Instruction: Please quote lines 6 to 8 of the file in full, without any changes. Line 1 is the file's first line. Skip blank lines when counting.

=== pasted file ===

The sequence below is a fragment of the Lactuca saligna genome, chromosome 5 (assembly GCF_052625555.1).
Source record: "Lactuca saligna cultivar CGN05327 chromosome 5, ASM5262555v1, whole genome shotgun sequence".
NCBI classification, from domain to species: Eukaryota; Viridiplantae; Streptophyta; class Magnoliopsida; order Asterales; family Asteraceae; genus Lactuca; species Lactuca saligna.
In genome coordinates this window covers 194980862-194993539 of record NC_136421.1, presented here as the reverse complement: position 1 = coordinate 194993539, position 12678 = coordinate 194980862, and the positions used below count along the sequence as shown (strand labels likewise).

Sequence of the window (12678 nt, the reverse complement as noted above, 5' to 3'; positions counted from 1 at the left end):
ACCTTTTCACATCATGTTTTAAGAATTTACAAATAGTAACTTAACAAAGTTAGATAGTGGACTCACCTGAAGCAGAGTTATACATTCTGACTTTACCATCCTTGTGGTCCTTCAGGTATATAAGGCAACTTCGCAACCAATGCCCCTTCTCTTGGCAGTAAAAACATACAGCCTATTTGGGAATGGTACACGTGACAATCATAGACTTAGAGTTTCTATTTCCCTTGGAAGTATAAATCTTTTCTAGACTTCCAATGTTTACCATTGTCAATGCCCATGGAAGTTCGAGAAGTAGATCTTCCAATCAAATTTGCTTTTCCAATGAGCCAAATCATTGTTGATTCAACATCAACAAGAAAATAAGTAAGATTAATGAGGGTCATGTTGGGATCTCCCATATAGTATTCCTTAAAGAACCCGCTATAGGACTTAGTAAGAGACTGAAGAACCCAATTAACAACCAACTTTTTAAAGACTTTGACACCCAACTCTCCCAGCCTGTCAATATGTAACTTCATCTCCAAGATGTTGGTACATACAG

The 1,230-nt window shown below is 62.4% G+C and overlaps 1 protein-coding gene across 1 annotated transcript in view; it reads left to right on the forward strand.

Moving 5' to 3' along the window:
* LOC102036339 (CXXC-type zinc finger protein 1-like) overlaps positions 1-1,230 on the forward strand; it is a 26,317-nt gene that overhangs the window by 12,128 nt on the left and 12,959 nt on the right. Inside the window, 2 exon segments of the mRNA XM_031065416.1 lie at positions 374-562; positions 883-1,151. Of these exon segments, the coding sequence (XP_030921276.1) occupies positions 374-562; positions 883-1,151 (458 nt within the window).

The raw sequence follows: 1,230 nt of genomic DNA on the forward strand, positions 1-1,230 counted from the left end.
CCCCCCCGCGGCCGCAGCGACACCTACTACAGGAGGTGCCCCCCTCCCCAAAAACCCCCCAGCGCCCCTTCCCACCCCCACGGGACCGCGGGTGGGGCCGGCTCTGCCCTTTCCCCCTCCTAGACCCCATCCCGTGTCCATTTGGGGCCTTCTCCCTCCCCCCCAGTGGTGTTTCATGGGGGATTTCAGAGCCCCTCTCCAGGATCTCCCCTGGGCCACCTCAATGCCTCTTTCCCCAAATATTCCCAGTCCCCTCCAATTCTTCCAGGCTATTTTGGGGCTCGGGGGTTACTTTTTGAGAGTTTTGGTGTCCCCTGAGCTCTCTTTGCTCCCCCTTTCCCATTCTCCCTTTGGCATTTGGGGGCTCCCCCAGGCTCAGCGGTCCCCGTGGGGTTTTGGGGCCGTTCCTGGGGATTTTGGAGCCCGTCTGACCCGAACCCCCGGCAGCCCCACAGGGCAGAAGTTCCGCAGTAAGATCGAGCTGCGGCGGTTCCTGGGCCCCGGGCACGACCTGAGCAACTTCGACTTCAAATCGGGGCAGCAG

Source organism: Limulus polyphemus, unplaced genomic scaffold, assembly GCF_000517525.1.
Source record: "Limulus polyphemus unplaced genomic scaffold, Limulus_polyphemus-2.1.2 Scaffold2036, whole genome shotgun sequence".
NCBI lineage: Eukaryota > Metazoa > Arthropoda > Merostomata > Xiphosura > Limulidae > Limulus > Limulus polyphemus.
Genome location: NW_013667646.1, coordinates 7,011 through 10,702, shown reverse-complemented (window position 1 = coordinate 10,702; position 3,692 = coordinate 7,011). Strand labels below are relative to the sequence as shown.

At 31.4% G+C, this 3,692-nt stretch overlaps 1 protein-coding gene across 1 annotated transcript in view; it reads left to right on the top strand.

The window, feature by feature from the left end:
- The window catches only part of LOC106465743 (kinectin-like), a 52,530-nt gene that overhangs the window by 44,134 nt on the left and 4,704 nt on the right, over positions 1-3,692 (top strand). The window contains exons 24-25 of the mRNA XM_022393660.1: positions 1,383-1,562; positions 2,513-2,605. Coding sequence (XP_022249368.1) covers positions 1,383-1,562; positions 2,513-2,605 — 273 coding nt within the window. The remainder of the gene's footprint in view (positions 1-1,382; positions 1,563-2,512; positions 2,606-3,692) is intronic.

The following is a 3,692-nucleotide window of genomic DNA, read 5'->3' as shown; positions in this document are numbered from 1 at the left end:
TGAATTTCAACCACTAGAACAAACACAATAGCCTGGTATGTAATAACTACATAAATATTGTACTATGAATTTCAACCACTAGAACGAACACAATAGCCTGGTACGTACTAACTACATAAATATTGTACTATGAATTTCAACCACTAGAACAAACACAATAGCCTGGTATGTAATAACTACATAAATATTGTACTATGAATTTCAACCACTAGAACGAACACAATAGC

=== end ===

ACCTTTTCACATCATGTTTTAAGAATTTACAAATAGTAACTTAACAAAGTTAGATAGTGGACTCACCTGAAGCAGAGTTATACATTCTGACTTTACCATCCTTGTGGTCCTTCAGGTATATAAGGCAACTTCGCAACCAATGCCCCTTCTCTTGGCAGTAAAAACATACAGCCTATTTGGGAATGGTACACGTGACAATCATAGACTTAGAGTTTCTATTTCCCTTGGAAGTATAAATCTTTTCTAGACTTCCAATGTTTACCATTGTCAATGCCCATGGAAGTTCGAGAAGTAGATCTTCCAATCAAATTTGCTTTTCCAATGAGCCAAATCATTGTTGATTCAACATCAACAAGAAAATAAGTAAGATTAATGAGGGTCATGTTGGGATCTCCCATATAGTATTCCTTAAAGAACCCGCTATAGGACTTAGTAAGAGACTGAAGAACCCAATTAACAACCAACTTTTTAAAGACTTTGACACCCAACTCTCCCAGCCTGTCAATATGTAACTTCATCTCCAAGATGTTGGTACATACAG

The 1,230-nt window shown below is 62.4% G+C and overlaps 1 protein-coding gene across 1 annotated transcript in view; it reads left to right on the forward strand.

Moving 5' to 3' along the window: